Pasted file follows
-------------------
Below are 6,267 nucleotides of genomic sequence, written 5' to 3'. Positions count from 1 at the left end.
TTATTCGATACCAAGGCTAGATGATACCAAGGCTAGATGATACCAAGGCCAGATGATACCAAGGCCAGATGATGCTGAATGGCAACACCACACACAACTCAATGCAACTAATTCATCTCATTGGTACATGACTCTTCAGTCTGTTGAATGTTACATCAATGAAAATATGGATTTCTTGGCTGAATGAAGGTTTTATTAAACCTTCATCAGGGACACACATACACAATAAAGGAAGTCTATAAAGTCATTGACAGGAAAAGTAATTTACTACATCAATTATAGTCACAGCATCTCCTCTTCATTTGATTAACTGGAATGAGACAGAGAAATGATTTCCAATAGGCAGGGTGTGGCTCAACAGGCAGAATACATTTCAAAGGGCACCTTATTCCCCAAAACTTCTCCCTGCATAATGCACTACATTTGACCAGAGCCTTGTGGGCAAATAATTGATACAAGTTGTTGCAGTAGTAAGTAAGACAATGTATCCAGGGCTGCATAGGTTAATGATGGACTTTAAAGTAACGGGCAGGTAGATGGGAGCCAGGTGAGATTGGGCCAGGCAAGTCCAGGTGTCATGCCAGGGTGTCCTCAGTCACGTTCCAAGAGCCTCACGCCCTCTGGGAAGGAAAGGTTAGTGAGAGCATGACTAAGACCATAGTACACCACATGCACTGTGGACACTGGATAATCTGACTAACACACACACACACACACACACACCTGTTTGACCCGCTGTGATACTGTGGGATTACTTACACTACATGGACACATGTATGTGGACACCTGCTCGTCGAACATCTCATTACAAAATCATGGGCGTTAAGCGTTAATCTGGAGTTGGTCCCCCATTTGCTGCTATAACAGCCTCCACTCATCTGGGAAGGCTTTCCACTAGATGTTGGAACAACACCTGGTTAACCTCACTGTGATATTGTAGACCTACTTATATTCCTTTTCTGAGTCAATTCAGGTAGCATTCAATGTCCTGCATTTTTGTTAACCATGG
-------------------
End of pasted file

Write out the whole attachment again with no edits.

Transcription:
Below are 6,267 nucleotides of genomic sequence, written 5' to 3'. Positions count from 1 at the left end.
TTATTCGATACCAAGGCTAGATGATACCAAGGCTAGATGATACCAAGGCCAGATGATACCAAGGCCAGATGATGCTGAATGGCAACACCACACACAACTCAATGCAACTAATTCATCTCATTGGTACATGACTCTTCAGTCTGTTGAATGTTACATCAATGAAAATATGGATTTCTTGGCTGAATGAAGGTTTTATTAAACCTTCATCAGGGACACACATACACAATAAAGGAAGTCTATAAAGTCATTGACAGGAAAAGTAATTTACTACATCAATTATAGTCACAGCATCTCCTCTTCATTTGATTAACTGGAATGAGACAGAGAAATGATTTCCAATAGGCAGGGTGTGGCTCAACAGGCAGAATACATTTCAAAGGGCACCTTATTCCCCAAAACTTCTCCCTGCATAATGCACTACATTTGACCAGAGCCTTGTGGGCAAATAATTGATACAAGTTGTTGCAGTAGTAAGTAAGACAATGTATCCAGGGCTGCATAGGTTAATGATGGACTTTAAAGTAACGGGCAGGTAGATGGGAGCCAGGTGAGATTGGGCCAGGCAAGTCCAGGTGTCATGCCAGGGTGTCCTCAGTCACGTTCCAAGAGCCTCACGCCCTCTGGGAAGGAAAGGTTAGTGAGAGCATGACTAAGACCATAGTACACCACATGCACTGTGGACACTGGATAATCTGACTAACACACACACACACACACACACACCTGTTTGACCCGCTGTGATACTGTGGGATTACTTACACTACATGGACACATGTATGTGGACACCTGCTCGTCGAACATCTCATTACAAAATCATGGGCGTTAAGCGTTAATCTGGAGTTGGTCCCCCATTTGCTGCTATAACAGCCTCCACTCATCTGGGAAGGCTTTCCACTAGATGTTGGAACAACACCTGGTTAACCTCACTGTGATATTGTAGACCTACTTATATTCCTTTTCTGAGTCAATTCAGGTAGCATTCAATGTCCTGCATTTTTGTTAACCATGG